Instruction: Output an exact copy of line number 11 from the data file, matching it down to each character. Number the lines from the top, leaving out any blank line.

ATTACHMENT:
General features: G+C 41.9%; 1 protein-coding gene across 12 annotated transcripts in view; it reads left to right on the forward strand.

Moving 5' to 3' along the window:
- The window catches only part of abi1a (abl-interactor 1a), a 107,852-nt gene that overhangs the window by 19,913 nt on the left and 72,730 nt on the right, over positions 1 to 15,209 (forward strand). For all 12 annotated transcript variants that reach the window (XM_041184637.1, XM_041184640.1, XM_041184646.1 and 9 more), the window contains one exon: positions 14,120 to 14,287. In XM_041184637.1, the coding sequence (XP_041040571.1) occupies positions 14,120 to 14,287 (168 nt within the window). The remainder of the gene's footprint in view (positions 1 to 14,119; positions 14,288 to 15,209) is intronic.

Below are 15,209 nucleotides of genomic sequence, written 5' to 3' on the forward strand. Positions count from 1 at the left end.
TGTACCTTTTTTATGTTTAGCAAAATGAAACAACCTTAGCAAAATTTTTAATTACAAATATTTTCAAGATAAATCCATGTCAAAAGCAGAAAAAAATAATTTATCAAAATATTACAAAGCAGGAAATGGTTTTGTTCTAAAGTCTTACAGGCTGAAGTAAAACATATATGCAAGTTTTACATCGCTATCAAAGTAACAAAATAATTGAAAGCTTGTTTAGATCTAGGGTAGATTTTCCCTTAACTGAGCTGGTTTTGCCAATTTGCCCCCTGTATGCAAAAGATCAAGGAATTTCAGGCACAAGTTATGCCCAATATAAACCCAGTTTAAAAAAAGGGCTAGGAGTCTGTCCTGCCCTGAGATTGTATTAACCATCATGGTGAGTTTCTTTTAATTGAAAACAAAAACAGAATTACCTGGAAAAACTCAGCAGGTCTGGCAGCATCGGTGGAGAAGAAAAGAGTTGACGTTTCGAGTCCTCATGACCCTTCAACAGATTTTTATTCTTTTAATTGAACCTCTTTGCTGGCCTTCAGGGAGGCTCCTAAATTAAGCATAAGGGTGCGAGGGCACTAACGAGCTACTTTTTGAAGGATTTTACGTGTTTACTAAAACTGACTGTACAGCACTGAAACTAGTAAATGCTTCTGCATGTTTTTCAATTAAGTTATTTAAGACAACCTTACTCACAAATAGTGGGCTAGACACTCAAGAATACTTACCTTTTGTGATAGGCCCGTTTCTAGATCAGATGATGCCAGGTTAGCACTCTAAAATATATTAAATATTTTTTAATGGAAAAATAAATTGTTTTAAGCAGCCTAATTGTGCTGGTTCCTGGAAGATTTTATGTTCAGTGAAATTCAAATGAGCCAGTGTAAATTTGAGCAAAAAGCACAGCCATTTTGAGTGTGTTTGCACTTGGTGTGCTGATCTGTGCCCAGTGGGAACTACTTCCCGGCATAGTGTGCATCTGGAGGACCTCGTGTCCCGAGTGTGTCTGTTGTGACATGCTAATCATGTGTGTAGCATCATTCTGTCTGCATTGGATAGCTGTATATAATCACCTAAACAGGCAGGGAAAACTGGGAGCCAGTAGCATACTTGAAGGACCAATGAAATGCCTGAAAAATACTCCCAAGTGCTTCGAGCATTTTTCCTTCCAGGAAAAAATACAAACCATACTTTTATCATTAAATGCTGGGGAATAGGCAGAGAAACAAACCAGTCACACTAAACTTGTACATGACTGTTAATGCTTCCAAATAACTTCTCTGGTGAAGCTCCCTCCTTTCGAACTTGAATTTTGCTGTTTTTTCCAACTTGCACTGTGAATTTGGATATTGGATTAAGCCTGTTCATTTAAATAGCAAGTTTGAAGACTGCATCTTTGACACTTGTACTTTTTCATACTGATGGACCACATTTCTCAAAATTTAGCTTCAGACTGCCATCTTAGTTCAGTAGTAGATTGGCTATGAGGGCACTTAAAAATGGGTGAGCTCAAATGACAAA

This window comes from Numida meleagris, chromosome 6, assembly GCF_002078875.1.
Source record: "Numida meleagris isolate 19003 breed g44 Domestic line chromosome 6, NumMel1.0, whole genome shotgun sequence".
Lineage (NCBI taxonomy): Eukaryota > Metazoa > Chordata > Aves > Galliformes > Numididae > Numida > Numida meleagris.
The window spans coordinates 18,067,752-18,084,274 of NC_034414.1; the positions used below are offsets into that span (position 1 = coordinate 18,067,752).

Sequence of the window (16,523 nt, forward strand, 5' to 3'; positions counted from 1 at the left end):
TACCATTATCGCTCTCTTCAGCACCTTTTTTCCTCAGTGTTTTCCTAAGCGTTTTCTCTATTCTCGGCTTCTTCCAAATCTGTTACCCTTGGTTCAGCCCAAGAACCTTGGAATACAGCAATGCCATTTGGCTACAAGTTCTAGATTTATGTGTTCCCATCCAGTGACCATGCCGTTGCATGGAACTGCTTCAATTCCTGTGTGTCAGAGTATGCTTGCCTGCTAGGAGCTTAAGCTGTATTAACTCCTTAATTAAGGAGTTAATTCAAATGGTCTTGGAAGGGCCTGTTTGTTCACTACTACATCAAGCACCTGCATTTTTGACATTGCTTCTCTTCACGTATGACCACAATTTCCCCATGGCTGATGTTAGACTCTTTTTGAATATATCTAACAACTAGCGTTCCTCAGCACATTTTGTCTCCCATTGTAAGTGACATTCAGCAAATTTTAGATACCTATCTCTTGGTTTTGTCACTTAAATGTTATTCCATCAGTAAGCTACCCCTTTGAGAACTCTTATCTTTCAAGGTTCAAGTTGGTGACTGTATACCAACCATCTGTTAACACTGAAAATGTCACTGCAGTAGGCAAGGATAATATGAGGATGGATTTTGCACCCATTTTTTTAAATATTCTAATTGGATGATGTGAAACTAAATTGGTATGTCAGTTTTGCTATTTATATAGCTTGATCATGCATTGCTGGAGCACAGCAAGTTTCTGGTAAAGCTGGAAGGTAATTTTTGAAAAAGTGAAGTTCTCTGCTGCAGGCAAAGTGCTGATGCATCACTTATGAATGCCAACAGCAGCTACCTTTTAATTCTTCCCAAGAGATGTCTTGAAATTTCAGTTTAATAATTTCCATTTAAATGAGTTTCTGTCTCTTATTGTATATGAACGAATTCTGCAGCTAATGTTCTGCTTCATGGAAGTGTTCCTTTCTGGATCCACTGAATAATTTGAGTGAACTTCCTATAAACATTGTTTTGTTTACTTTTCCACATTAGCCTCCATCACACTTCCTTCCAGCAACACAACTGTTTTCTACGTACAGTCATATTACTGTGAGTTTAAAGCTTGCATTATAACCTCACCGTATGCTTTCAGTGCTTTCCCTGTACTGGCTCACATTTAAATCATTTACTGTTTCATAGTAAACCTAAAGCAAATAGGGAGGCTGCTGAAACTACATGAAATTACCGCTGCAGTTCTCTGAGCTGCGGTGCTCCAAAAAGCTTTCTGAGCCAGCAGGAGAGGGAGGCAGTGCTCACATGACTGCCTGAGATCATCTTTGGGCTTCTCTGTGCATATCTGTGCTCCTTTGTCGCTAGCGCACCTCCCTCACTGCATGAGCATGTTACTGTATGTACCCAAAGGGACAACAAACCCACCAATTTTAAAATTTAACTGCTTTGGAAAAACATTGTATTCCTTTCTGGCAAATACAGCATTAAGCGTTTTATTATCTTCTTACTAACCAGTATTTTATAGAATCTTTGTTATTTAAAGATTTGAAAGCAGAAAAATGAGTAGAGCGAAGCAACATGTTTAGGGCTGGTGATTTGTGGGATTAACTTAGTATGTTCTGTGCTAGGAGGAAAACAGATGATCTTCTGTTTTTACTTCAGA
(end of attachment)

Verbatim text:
TACCATTATCGCTCTCTTCAGCACCTTTTTTCCTCAGTGTTTTCCTAAGCGTTTTCTCTATTCTCGGCTTCTTCCAAATCTGTTACCCTTGGTTCAGCCCAAGAACCTTGGAATACAGCAATGCCATTTGGCTACAAGTTCTAGATTTATGTGTTCCCATCCAGTGACCATGCCGTTGCATGGAACTGCTTCAATTCCTGTGTGTCAGAGTATGCTTGCCTGCTAGGAGCTTAAGCTGTATTAACTCCTTAATTAAGGAGTTAATTCAAATGGTCTTGGAAGGGCCTGTTTGTTCACTACTACATCAAGCACCTGCATTTTTGACATTGCTTCTCTTCACGTATGACCACAATTTCCCCATGGCTGATGTTAGACTCTTTTTGAATATATCTAACAACTAGCGTTCCTCAGCACATTTTGTCTCCCATTGTAAGTGACATTCAGCAAATTTTAGATACCTATCTCTTGGTTTTGTCACTTAAATGTTATTCCATCAGTAAGCTACCCCTTTGAGAACTCTTATCTTTCAAGGTTCAAGTTGGTGACTGTATACCAACCATCTGTTAACACTGAAAATGTCACTGCAGTAGGCAAGGATAATATGAGGATGGATTTTGCACCCATTTTTTTAAATATTCTAATTGGATGATGTGAAACTAAATTGGTATGTCAGTTTTGCTATTTATATAGCTTGATCATGCATTGCTGGAGCACAGCAAGTTTCTGGTAAAGCTGGAAGGTAATTTTTGAAAAAGTGAAGTTCTCTGCTGCAGGCAAAGTGCTGATGCATCACTTATGAATGCCAACAGCAGCTACCTTTTAATTCTTCCCAAGAGATGTCTTGAAATTTCAGTTTAATAATTTCCATTTAAATGAGTTTCTGTCTCTTATTGTATATGAACGAATTCTGCAGCTAATGTTCTGCTTCATGGAAGTGTTCCTTTCTGGATCCACTGAATAATTTGAGTGAACTTCCTATAAACATTGTTTTGTTTACTTTTCCACATTAGCCTCCATCACACTTCCTTCCAGCAACACAACTGTTTTCTACGTACAGTCATATTACTGTGAGTTTAAAGCTTGCATTATAACCTCACCGTATGCTTTCAGTGCTTTCCCTGTACTGGCTCACATTTAAATCATTTACTGTTTCATAGTAAACCTAAAGCAAATAGGGAGGCTGCTGAAACTACATGAAATTACCGCTGCAGTTCTCTGAGCTGCGGTGCTCCAAAAAGCTTTCTGAGCCAGCAGGAGAGGGAGGCAGTGCTCACATGACTGCCTGAGATCATCTTTGGGCTTCTCTGTGCATATCTGTGCTCCTTTGTCGCTAGCGCACCTCCCTCACTGCATGAGCATGTTACTGTATGTACCCAAAGGGACAACAAACCCACCAATTTTAAAATTTAACTGCTTTGGAAAAACATTGTATTCCTTTCTGGCAAATACAGCATTAAGCGTTTTATTATCTTCTTACTAACCAGTATTTTATAGAATCTTTGTTATTTAAAGATTTGAAAGCAGAAAAATGAGTAGAGCGAAGCAACATGTTTAGGGCTGGTGATTTGTGGGATTAACTTAGTATGTTCTGTGCTAGGAGGAAAACAGATGATCTTCTGTTTTTACTTCAGA